Casey Maue, a PhD student in the Emmett Interdisciplinary Program in Environment and Resources alogn with Woods Institute Senior Fellow, Erica Plambeck, spent time this spring examining the oil palm supply chain in Ghana. Casey is a 3rd year PhD student and is advised by FSE Director Roz Naylor and FSE Senior Fellow Marshall Burke. Casey's research focuses on the economic dimensions of agricultural development in Sub-Saharan Africa, and the economic impacts of climate change on the agricultural sector. In his dissertation chapter focused on development in the oil palm industry in Ghana, Casey is examining how the provision of informal financial services (such as access to trade credit or informal savings) by different buyers (processors) in the oil palm supply chain determines farmers' output-market decisions, and how relational contracts between farmers and processors that provide access to these informal services can be leveraged to increase supply chain productivity, and the welfare of smallholder oil palm farmers.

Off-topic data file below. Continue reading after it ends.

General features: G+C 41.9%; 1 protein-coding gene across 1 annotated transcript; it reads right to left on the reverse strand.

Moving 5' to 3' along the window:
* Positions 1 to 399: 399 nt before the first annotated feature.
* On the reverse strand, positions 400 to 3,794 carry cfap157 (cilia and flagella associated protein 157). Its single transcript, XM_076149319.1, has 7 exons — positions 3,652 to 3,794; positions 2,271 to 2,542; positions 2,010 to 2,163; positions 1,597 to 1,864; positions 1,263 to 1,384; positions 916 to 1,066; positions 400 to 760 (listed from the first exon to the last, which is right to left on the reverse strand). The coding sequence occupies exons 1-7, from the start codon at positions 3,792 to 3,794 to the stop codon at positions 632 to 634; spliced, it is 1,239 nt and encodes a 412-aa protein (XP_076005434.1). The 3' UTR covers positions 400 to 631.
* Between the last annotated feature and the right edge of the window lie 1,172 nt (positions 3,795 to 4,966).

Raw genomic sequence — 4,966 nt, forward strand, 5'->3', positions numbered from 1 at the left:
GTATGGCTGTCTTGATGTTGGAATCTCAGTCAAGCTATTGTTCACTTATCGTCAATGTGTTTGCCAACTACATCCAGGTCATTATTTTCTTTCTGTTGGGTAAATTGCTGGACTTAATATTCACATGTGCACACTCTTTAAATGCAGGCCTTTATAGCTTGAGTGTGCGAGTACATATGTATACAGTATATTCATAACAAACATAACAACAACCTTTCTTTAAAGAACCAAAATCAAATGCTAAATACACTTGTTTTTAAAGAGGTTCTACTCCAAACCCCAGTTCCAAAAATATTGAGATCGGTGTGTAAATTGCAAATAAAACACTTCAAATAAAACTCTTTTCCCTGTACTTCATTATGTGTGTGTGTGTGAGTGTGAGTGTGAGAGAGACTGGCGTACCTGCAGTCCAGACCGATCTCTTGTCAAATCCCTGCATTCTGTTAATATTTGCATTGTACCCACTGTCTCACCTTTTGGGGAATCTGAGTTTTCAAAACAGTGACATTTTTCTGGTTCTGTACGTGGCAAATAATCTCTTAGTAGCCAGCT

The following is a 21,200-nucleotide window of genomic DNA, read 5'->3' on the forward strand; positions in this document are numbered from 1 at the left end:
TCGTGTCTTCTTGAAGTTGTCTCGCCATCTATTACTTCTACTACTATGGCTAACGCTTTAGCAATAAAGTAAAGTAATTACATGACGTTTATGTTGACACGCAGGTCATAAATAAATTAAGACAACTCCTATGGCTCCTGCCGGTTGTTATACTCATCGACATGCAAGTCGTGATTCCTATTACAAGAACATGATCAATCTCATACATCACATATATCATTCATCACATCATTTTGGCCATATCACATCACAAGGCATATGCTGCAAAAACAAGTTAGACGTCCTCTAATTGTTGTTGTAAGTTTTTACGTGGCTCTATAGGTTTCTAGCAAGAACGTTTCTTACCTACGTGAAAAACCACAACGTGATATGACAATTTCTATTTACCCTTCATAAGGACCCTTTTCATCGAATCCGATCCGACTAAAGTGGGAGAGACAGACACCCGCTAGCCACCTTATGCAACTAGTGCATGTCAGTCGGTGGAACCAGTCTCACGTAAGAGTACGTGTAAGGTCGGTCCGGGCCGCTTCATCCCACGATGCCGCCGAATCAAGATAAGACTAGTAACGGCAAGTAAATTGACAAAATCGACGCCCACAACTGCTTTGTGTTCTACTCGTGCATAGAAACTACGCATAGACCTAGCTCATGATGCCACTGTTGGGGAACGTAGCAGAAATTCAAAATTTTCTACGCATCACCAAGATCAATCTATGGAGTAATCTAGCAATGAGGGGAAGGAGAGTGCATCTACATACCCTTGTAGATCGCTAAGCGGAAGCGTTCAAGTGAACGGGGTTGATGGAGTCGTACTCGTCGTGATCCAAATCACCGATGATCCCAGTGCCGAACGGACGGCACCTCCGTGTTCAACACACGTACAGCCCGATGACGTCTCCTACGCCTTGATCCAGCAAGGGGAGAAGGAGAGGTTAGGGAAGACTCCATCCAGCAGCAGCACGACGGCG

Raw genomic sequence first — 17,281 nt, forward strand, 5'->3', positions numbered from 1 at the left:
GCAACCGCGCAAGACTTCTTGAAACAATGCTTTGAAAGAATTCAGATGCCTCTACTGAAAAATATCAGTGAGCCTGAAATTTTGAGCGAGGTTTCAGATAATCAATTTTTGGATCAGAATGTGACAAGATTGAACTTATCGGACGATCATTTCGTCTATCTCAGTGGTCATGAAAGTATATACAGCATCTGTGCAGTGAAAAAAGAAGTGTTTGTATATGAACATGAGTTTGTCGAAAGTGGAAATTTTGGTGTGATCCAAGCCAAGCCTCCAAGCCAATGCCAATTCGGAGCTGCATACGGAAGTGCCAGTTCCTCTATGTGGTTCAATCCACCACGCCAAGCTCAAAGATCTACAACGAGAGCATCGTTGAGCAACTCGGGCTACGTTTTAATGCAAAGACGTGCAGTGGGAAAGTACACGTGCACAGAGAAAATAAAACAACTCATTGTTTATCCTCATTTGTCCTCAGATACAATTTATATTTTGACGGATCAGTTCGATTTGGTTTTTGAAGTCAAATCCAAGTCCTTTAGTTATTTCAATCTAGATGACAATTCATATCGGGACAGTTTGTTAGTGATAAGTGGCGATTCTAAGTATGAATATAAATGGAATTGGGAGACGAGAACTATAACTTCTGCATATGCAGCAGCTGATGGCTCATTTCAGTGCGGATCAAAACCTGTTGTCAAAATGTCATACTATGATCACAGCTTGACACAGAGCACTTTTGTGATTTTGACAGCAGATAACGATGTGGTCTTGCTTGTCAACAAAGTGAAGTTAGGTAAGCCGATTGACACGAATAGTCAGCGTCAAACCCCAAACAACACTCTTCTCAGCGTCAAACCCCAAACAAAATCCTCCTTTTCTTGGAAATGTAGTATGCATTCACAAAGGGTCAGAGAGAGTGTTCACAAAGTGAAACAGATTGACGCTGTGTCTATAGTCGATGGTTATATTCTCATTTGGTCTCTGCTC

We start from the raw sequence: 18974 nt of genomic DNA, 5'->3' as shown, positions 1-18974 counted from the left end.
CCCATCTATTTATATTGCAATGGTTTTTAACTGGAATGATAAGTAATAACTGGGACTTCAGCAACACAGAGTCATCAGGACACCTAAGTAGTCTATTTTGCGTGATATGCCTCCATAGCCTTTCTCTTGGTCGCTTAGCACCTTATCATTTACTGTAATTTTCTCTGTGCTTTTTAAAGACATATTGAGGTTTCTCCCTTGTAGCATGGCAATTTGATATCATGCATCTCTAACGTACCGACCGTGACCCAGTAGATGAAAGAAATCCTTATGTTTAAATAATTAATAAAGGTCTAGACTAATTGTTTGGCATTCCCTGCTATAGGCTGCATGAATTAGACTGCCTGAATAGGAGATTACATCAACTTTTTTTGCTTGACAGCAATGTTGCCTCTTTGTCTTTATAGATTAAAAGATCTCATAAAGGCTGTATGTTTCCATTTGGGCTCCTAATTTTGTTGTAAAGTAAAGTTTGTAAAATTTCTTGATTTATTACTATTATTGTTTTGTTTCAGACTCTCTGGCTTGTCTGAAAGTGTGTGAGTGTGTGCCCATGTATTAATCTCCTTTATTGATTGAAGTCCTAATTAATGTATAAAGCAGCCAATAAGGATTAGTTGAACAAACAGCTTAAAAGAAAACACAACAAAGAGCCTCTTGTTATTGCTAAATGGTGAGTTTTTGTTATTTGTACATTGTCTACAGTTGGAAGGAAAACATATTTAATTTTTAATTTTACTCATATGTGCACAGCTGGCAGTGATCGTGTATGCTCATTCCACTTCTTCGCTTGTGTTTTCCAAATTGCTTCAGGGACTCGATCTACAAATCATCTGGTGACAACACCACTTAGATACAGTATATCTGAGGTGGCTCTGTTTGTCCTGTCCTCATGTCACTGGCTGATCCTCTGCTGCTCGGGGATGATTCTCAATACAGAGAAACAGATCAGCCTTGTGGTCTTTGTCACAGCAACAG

Casey and Erica traveled to the municipality of Juaben, located in the Ashanti region of central Ghana, and conducted focus group discussions and in-person interviews with numerous stakeholders working in oil palm. They visited with oil palm farmers and buyers of their fruit – palm oil processors. There are two kinds of palm oil processors in the Ghanaian supply chain, small-scale artisanal mills and larger industrial mills, which compete with each other for the fruit produced by smallholder oil palm farmers. Through this research, Casey and Erica sought to better understand the economic forces that affect a farmer’s decision to sell their fruit to an industrial versus an artisanal mill. Doing so will provide insights that processors can use to design more effective incentives for their suppliers that will increase the quantity and reliability of fruit delivered to them. Fostering more consistent, and trusting relationships between farmers and processors is key to increasing the productivity and profitability of enterprises all along the supply chain, to increasing food security for poor oil palm farmers, and to promoting effective private governance of oil palm’s environmental impacts.